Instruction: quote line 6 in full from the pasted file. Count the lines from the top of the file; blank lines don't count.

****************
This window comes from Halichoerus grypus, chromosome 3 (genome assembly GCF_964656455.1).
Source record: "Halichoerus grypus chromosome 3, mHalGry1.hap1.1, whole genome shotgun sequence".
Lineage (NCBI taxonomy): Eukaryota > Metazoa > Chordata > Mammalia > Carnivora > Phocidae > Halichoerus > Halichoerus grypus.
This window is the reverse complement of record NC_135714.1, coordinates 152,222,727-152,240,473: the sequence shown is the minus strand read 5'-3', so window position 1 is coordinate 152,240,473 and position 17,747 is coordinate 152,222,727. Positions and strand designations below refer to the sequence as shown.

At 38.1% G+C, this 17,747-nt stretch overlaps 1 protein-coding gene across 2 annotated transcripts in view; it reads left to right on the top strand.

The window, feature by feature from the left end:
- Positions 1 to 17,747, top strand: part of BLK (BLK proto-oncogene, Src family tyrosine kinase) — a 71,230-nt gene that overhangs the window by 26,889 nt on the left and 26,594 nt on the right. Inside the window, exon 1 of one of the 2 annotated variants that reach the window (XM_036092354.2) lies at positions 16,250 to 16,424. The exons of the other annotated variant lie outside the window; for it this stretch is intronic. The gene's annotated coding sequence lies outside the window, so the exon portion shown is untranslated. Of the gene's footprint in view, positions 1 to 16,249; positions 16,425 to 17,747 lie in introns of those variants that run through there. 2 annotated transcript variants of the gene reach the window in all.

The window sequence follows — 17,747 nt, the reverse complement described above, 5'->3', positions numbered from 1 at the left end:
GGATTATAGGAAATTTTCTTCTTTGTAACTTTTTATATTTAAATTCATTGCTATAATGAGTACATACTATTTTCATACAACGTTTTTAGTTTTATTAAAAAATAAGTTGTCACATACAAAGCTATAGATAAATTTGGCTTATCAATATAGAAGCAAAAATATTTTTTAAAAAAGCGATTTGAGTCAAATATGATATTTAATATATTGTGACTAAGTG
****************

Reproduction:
The window, feature by feature from the left end: